Can seller sue for earnest money plus 5 if buyer does not qualify for mortgage?

We the buyer were in a contract to buy a home in Oklahoma. We were denied
financing from the lender and notified the seller on the intended closing date.
The sellers are refusing to release the earnest money to us and informed us they
will sue us for an additional 9250 if we don’t forfeit the earnest money to
them. There is a mortgage contingency clause in the contract. They refuse to go
to mediation which is stated as the remedy for contract disputes. Can we force
them to mediation and are we obligated to forfeit our earnest money?

Asked on September 1, 2017 under Real Estate Law, Oklahoma

Answers:

SJZ, Member, New York Bar / FreeAdvice Contributing Attorney

Answered 3 years ago | Contributor

The issue is the mortgage contingency clause: are you in compliance with it? If you are (e.g. if you notified them of the failure to qualify a mortgage within the time frame indicated in the contract), then they have to return the earnest money: the contract requires it.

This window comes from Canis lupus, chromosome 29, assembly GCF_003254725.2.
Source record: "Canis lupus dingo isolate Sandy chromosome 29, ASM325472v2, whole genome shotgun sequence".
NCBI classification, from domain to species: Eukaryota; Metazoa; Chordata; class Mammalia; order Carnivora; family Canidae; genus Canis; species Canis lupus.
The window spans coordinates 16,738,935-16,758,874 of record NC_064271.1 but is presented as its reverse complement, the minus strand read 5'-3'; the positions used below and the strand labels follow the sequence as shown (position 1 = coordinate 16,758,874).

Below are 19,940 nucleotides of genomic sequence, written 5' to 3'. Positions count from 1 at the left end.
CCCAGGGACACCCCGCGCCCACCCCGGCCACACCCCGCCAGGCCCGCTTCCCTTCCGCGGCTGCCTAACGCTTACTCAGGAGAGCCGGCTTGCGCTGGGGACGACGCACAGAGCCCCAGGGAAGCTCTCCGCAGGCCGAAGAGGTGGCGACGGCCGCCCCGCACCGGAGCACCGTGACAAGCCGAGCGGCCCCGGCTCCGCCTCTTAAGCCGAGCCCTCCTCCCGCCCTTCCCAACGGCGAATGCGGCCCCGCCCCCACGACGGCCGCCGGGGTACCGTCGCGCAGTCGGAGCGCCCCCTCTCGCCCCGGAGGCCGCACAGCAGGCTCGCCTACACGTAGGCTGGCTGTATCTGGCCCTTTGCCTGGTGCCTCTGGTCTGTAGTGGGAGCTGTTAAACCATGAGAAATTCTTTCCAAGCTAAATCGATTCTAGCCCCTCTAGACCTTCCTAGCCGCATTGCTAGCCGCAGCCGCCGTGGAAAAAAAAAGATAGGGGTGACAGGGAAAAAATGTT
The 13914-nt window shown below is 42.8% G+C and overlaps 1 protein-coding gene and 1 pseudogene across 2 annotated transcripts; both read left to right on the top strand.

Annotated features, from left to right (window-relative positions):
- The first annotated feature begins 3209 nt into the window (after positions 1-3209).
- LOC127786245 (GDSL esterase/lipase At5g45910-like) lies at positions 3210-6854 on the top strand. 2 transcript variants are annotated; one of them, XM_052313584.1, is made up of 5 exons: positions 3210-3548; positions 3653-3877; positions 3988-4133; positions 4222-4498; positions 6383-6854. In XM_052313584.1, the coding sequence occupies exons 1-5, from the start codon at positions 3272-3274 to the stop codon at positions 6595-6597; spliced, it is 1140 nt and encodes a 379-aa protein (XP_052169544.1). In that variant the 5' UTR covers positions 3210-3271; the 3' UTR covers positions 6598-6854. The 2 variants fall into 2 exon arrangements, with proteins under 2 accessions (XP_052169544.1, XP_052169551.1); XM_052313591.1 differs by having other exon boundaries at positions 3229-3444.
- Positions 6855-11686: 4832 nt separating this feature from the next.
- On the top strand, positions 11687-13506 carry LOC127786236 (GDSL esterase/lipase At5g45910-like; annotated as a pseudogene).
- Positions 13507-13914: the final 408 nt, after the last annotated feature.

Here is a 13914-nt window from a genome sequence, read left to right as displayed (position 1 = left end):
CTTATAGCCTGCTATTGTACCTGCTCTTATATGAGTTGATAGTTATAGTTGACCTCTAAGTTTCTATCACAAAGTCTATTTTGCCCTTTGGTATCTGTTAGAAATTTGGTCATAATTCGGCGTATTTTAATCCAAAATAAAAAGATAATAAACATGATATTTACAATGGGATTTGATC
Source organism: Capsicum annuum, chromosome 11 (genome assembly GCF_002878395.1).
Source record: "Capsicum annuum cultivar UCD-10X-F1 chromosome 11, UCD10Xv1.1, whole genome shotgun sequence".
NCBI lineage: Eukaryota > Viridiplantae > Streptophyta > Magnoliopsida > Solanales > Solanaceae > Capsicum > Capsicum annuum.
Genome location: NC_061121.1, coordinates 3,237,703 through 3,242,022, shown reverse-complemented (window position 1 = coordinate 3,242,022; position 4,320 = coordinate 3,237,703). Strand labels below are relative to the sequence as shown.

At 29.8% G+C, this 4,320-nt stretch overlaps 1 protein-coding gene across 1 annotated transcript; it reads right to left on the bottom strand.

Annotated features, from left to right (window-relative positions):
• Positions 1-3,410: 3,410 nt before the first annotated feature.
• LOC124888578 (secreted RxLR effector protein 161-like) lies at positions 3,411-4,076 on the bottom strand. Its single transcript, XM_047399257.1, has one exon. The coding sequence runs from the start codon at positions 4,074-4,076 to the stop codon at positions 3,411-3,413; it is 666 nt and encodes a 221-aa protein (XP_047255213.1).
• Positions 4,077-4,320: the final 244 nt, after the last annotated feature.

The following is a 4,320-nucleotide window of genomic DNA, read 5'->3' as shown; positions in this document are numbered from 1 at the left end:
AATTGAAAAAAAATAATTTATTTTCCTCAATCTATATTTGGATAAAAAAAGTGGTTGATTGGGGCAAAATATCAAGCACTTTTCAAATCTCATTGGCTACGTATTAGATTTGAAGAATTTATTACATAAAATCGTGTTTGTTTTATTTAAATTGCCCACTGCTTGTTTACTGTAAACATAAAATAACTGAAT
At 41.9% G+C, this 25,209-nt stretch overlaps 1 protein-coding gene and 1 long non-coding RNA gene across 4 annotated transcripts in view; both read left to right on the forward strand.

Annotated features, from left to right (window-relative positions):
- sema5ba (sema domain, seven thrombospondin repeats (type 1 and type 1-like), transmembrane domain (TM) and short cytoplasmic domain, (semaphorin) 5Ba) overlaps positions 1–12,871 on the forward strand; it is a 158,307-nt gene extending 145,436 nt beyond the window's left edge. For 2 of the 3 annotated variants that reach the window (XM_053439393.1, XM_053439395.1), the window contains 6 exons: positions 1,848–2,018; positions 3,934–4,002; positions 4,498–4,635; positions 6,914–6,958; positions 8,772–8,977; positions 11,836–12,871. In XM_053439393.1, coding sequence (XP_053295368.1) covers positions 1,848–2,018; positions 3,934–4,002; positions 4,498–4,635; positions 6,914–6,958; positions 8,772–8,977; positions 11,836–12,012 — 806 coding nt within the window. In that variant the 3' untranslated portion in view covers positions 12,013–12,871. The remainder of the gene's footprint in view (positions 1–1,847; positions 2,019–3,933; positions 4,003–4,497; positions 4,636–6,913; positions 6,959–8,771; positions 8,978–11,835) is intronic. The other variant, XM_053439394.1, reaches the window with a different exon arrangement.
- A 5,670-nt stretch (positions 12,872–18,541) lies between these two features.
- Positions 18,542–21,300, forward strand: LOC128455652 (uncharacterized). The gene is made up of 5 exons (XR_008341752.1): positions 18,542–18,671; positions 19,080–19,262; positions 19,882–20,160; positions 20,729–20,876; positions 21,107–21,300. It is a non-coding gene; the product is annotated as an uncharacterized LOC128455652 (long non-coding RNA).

However, if you failed to comply with the requirements of the clause--for example, if it required (as they commonly do) you to notify the seller that you could not get a mortgage by a certain date, but you did not do so until later or after that date--then they can absolutely keep the earnest money or deposit. A buyer who does not or or cannot go through the sale *only* gets the earnest money back if they comply with the terms of a contractual provision letting them get their money back (or if the seller first breached, or violated, the contract in a material, or important, way, or committed fraud by lying about something which the buyer relied on it signing the contract).
Note that the closing date is almost certainly too late to exercise the buyer's rights under a mortgage or financing contingency: I have *never* seen a mortgage/financing contingency exercisable up to closing. Generally, it needs to be exercised within a month or two of the date of the contract, and prior to closing.
If the seller can prove that they incurred losses (e.g. expenses from the failed sale; or carrying costs from having to "carry" the property for several more months due the failed sale) in excess of the deposit, they could seek those additional amounts, unless the terms of the contract limit them to the deposit.


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